40 Wonderful Years / 40 Great Stories
This is 40 – a milestone that recognizes an organization that has stood the test of time and alumni who continue to meet the challenges in our city. In honoring the past four decades, the alumni of Leadership Charlotte are the people who embody the core values of the program by leading. These forty stories simply scratch the surface to show the different paths alumni have taken to become instruments of change in Charlotte. Each story illustrates the transformative changes alumni have experienced and the hope of continued impact future classes have on our community. These stories represent your story, the story of your classmates and the other Leadership Charlotte alumni who continue to affect change in our city.
Thesha Woodley LC Class 38 Associate Director of Visitor Experience & Membership, Mint Museum
Sometimes the affirmation we need when making a big decision doesn’t arrive until after the decision has been made. When Thesha Woodley joined LC, she had just left the corporate sector to pursue a career as a nonprofit leader. “I was yearning to change my trajectory to live my life with more intention,” she says. After graduating LC, Thesha felt a renewed pride in her decision to work for a nonprofit, largely because of the new insights and connections she gained from LC. As Thesha describes it, “LC was a transformative opportunity.” It showed her the city’s greatest strengths and weaknesses, connected her to other servant leaders, and taught her facilitation and leadership techniques. “It played a part in affirming me and encouraging me to cultivate my gifts to better serve my community. I have been able to better serve my staff and colleagues at the Mint, my church community, and my alumni chapter,” she says. “I now know that my voice matters and that I must use it for those that come behind me or those that don’t have an opportunity to sit at the table.”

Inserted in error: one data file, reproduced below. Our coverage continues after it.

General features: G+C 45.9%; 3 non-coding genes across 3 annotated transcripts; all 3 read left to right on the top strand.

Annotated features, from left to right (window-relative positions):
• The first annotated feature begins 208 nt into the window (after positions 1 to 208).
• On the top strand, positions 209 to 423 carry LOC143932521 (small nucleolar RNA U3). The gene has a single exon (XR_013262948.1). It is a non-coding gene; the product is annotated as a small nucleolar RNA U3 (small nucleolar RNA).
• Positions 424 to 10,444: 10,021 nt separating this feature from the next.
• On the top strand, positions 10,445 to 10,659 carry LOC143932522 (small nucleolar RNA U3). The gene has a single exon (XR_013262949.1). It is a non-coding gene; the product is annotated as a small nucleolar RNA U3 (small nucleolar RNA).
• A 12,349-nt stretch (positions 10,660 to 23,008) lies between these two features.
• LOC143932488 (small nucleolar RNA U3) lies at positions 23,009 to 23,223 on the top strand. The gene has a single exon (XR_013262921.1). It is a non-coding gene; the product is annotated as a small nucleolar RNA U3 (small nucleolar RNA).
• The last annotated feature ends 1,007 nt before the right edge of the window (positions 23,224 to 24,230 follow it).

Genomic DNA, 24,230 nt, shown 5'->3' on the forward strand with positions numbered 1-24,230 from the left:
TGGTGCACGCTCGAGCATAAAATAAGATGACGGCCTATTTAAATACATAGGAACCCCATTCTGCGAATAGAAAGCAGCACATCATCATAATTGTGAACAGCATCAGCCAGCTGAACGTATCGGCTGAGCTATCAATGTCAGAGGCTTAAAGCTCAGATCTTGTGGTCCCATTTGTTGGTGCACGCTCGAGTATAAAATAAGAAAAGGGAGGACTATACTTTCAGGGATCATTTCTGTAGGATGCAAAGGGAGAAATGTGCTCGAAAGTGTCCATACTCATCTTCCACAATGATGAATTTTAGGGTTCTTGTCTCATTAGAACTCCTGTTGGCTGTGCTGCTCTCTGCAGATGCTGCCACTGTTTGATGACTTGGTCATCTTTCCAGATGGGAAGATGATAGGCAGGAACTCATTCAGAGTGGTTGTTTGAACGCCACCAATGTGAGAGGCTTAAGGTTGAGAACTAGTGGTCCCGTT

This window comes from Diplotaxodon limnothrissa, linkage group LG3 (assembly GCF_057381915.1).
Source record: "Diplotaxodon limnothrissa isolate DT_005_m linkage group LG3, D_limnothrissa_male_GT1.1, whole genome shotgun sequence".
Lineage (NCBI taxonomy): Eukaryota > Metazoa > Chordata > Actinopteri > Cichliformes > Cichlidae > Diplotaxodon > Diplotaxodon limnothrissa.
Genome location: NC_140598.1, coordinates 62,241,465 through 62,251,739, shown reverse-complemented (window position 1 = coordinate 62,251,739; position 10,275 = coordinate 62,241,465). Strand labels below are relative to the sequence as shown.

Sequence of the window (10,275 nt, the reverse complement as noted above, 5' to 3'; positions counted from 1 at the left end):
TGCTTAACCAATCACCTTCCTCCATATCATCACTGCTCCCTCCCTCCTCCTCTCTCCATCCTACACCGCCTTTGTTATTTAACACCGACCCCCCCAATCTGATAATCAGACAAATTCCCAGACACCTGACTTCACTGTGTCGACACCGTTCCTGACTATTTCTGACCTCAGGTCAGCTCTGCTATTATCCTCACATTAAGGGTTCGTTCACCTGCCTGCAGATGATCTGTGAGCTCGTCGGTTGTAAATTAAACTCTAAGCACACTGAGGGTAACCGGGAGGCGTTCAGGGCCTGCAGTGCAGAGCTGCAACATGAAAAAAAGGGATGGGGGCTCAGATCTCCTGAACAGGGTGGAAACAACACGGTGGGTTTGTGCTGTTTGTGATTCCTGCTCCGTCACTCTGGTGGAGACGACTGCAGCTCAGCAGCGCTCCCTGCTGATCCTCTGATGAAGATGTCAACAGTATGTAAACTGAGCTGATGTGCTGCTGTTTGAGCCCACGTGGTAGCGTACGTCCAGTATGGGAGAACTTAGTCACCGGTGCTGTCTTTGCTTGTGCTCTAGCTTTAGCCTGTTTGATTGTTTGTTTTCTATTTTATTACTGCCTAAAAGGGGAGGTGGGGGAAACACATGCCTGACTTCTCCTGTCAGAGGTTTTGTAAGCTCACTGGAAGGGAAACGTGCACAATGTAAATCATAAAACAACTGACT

Jennifer DeWitt LC Class 39 Program Officer, The Leon Levine Foundation
The feeling of simultaneously expanding in multiple directions is a familiar one to many LC graduates. This was certainly how Jennifer DeWitt felt. “LC offered so many ways to participate and connect in the community,” she says. “Not only does LC expand one’s personal and professional network, but it also opens one’s eyes more broadly to the city’s needs.” After graduating from LC, Jennifer became a strong community advocate for improving philanthropic investments across the region. She grew her involvement with the YMCA, becoming chair of the advocacy sub-committee. “I didn’t hesitate to attend county commission meetings and write elected officials to show my support for arts, culture, and green spaces in the community.” She also became chair of the programs committee of a professional women’s organization to leverage insights on topics and speakers that others would value. “I deepened my involvement in community organizations and was better able to offer ideas, facilitate introductions, get people active, and leverage resources to help find solutions,” she adds. “I always embrace opportunities to network with those eager to learn about Charlotte and make an impact. It’s all about helping and supporting each other.”
Taiwo Jaiyeoba LC Class 40 Assistant City Manager and Director of Planning, City of Charlotte
If you ask Taiwo Jaiyeoba about his story after LC, he’ll say, “My story as a member of class 40 is still being written!” As Charlotte’s Assistant City Manager and Director of Planning, Taiwo is leading the development of Charlotte Future 2040, a comprehensive plan aimed at bringing citizens together by mapping the future for Charlotte’s parks, transit, businesses, and housing to ensure all citizens have access to opportunity. “Perhaps the most impactful aspect of LC for me was the relationships formed as a result of the class and how that has transformed my outlook not just as a public employee but as a community builder. Throughout the program and since then, I made it a point to meet with various community leaders and residents on a regular basis to learn how we can build an equitable and inclusive Charlotte,” Taiwo says. This kind of relationship-building inspired many of Charlotte Future 2040’s community engagement activities, which, Taiwo explains, are critical for creating a plan of this magnitude. “This is the first time a plan like this would be developed for Charlotte since 1975; therefore, it is multi-generational and multi-dimensional. It will impact how we live, where we live, how we move, the businesses we attract, and the type of community we want to be for decades to come,” Taiwo says. “Our new comprehensive vision and development process will be informed by community input which will help us in telling a different story of our future: that of a community that is healthy and complete, where everyone can have access to affordable housing, full-service grocery stores, efficient transit services, medical facilities, open spaces, and among others, the things that make a community livable, equitable, and sustainable.”